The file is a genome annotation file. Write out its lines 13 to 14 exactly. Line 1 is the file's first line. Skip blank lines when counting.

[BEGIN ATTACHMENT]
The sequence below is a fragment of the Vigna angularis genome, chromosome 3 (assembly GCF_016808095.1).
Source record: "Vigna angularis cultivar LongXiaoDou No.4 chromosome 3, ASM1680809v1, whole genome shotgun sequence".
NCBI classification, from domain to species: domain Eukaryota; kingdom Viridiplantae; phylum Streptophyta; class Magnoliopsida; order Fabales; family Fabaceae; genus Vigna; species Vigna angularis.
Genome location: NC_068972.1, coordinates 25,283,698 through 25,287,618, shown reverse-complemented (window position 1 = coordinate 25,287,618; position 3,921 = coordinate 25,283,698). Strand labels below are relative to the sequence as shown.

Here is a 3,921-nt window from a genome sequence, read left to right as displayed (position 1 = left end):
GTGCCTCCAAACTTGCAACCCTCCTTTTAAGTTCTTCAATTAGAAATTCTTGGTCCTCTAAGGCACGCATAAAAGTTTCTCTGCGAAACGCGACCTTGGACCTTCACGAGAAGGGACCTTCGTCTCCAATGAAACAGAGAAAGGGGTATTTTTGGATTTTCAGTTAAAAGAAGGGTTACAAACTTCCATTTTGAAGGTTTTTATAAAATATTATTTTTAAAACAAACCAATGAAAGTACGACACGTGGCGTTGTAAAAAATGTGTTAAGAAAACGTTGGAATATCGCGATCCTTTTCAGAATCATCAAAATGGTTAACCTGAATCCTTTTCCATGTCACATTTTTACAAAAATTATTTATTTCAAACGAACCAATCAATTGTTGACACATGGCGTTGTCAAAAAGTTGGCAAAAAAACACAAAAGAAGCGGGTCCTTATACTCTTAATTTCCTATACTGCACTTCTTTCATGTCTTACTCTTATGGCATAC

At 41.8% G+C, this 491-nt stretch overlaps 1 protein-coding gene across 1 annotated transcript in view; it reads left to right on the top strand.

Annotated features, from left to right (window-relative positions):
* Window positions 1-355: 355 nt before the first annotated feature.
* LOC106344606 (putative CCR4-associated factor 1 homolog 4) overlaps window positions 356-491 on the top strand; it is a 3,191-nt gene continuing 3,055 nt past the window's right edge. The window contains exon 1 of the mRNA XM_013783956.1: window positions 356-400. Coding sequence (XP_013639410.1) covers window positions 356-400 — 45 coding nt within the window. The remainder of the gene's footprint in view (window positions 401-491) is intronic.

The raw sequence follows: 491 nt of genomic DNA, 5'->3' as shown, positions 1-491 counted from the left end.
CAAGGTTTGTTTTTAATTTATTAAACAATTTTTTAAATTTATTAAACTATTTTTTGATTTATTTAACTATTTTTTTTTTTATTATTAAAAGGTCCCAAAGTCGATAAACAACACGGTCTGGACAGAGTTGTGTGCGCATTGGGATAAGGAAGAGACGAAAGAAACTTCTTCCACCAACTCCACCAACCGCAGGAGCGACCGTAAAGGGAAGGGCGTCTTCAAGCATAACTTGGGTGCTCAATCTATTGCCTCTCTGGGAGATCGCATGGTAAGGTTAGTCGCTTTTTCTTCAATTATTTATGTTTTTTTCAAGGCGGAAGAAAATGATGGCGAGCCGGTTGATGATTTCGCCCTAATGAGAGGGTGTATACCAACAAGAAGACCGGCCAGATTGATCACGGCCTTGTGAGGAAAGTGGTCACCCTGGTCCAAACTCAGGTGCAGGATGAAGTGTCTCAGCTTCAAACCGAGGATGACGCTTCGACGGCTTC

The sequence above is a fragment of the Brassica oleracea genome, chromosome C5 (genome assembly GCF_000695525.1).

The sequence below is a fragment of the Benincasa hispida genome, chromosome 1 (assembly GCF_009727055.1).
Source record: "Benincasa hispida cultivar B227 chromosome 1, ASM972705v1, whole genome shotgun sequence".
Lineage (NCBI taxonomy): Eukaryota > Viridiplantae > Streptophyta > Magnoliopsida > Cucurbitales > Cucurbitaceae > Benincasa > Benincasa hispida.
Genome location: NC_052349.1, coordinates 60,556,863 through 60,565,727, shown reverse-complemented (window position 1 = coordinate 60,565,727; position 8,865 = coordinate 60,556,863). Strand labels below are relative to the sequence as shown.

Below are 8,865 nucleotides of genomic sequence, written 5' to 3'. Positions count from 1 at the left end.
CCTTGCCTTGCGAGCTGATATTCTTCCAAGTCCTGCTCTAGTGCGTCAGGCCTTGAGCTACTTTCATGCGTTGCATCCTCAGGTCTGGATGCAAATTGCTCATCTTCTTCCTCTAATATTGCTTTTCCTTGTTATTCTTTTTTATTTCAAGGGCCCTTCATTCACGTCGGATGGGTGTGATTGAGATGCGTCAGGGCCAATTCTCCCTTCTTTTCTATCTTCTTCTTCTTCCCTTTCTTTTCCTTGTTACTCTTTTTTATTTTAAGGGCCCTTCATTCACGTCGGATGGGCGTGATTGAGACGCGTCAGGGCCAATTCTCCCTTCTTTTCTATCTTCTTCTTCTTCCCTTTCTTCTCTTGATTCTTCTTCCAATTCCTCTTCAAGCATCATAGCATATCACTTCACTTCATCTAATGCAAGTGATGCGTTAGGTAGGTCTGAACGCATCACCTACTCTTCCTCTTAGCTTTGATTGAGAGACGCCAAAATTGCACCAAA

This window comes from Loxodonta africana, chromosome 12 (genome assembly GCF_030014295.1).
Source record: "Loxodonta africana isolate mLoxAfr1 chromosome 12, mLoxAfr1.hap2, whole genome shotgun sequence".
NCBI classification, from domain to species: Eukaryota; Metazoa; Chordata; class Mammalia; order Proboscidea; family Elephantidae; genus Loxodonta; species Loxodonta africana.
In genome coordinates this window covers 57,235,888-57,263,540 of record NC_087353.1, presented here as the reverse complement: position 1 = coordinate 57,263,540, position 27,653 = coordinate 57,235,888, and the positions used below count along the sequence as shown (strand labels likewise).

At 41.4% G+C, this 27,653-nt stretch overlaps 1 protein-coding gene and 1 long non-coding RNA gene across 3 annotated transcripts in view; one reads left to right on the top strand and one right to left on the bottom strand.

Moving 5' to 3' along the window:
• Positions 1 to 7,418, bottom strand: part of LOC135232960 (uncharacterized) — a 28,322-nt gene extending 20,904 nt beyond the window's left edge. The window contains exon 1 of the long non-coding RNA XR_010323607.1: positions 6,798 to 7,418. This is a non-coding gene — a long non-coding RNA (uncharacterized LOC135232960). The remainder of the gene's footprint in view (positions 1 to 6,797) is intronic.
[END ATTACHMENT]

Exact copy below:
The sequence above is a fragment of the Brassica oleracea genome, chromosome C5 (genome assembly GCF_000695525.1).

The sequence below is a fragment of the Benincasa hispida genome, chromosome 1 (assembly GCF_009727055.1).